Low Emission Zones in Cities Lead to Improved Health Outcomes, Study Finds
A new review links low emission zones (LEZs) and congestion charging zones (CCZs) in cities to improved health outcomes, particularly for cardiovascular disease outcomes.
The review started by examining more than 2,000 LEZ- and CCZ-related studies, and the researchers ultimately decided to analyze 16 studies on LEZs and CCZs in cities across Europe and Asia to determine the impacts of these zones on air pollution-related health outcomes. The review was published in The Lancet Public Health.
Half of the studies focused on LEZs: four in Germany, two in Tokyo, Japan, one in Milan, Italy, and one in London, UK. The remaining studies focused on CCZs.
“We wanted to bring together the most up-to-date studies from LEZs globally, to understand their effectiveness and to inform future plans to address air pollution,” said Rosemary Chamberlain, first author of the study and a Ph.D. candidate at the MRC Centre for Environment and Health and School of Public Health at Imperial College of London, as reported by The Guardian.
The results showed declines in subcategories of cardiovascular disease, such as high blood pressure or cardiovascular deaths, in multiple cities with LEZs, and some cities with CCZs showed reduced instances of road traffic injuries. The researchers also evaluated other health outcomes, such as birth outcomes, respiratory outcomes and diabetes, but the evidence found no clear effects. This was partly because of fewer available studies on LEZs and CCZs linked to these outcomes.
LEZs are designed to prevent the most polluting vehicles from coming into designated areas, such as a busy city center, Low Emission Zones Scotland explained. CCZs limit the number of cars that can come into an area, which reduces traffic. Both interventions can lead to reduced air pollution, which can lead to improvements in public health outcomes.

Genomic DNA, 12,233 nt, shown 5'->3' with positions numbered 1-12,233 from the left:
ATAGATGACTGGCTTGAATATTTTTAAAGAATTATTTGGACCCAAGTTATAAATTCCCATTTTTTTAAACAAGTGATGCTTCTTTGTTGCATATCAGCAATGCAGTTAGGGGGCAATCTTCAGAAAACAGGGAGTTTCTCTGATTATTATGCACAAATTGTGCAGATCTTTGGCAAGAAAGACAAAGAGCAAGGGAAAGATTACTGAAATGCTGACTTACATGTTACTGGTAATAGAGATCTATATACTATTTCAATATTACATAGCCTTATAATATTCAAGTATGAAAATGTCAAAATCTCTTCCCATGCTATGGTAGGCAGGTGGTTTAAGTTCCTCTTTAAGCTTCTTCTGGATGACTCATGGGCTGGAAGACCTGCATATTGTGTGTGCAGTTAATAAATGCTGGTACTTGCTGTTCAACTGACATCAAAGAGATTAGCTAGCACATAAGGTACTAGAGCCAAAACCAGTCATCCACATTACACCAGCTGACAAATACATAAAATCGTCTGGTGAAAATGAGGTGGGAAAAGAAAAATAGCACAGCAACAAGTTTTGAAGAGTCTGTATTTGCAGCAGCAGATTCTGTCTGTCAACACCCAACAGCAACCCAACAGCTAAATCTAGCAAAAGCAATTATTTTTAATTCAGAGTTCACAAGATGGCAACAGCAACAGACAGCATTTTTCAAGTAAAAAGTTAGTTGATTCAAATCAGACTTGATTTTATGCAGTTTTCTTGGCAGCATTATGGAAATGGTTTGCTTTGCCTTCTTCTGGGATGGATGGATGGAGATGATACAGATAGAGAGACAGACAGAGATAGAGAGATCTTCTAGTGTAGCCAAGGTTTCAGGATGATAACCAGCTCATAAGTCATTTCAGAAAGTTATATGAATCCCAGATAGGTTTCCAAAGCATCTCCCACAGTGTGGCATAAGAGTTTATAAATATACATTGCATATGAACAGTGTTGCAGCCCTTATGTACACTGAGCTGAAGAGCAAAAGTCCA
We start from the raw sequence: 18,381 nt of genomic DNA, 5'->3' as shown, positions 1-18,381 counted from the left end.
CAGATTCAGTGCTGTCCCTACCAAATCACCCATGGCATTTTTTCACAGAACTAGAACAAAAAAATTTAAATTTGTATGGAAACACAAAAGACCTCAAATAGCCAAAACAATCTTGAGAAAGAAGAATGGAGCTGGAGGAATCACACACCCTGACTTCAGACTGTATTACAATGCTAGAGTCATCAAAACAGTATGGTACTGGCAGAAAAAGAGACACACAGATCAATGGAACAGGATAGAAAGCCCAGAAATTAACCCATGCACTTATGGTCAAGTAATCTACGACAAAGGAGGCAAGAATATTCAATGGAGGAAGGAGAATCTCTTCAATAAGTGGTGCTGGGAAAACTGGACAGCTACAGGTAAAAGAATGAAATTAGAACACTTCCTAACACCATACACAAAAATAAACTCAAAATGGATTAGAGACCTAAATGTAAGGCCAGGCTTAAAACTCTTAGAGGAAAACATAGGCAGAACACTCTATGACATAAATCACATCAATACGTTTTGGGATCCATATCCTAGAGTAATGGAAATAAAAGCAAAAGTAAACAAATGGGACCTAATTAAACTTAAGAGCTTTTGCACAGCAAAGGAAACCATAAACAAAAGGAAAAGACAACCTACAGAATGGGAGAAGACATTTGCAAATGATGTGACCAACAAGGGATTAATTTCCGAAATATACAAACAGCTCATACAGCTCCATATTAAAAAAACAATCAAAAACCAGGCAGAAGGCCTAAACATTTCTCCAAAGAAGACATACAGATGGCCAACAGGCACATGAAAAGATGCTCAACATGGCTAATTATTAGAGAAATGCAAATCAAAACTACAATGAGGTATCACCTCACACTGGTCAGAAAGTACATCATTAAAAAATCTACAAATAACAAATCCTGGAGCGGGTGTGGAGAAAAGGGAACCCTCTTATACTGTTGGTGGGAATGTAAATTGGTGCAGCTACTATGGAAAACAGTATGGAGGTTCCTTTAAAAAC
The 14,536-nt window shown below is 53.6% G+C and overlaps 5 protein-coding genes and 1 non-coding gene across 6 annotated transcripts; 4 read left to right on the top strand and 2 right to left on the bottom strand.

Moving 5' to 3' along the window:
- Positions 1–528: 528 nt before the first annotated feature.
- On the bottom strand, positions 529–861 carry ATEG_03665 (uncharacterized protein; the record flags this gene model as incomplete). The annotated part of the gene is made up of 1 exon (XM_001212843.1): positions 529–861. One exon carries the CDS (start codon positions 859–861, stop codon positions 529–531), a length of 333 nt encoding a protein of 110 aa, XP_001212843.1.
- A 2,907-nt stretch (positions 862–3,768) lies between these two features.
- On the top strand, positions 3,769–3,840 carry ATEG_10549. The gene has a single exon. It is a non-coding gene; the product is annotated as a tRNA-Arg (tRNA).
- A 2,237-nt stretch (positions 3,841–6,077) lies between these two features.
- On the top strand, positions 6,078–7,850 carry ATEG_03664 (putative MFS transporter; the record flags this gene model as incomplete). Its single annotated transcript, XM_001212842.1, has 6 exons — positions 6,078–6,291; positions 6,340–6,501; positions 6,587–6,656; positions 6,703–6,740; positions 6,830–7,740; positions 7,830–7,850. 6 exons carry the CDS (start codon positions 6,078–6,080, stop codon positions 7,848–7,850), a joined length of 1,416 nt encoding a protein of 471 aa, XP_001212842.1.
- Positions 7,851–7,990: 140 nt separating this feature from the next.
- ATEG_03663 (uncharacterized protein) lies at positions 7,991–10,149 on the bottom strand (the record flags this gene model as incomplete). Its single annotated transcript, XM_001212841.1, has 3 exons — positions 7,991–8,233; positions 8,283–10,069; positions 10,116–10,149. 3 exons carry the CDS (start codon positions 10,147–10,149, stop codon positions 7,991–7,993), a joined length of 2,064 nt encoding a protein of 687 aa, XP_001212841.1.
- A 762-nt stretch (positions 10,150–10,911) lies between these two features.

“We know air and noise pollution associated with road traffic can have harmful impacts on cardiovascular health, such as through increased blood pressure, impacting sleep, and directly through small particles being inhaled into the lungs,” Dr. Anthony Laverty, a senior lecturer within the School of Public Health at Imperial College London, said in a statement.
But measuring the impact of LEZs and CCZs can be difficult, Dr. Laverty explained. The new review shows promising positive outcomes for health when these traffic interventions are established.
“Our review brings together the global evidence to help understand how effective LEZs and CCZs are in bringing about benefits to public health,” Chamberlain said. “We found evidence of health benefits within a relatively short time of implementation, particularly in relation to cardiovascular disease and road traffic injuries.”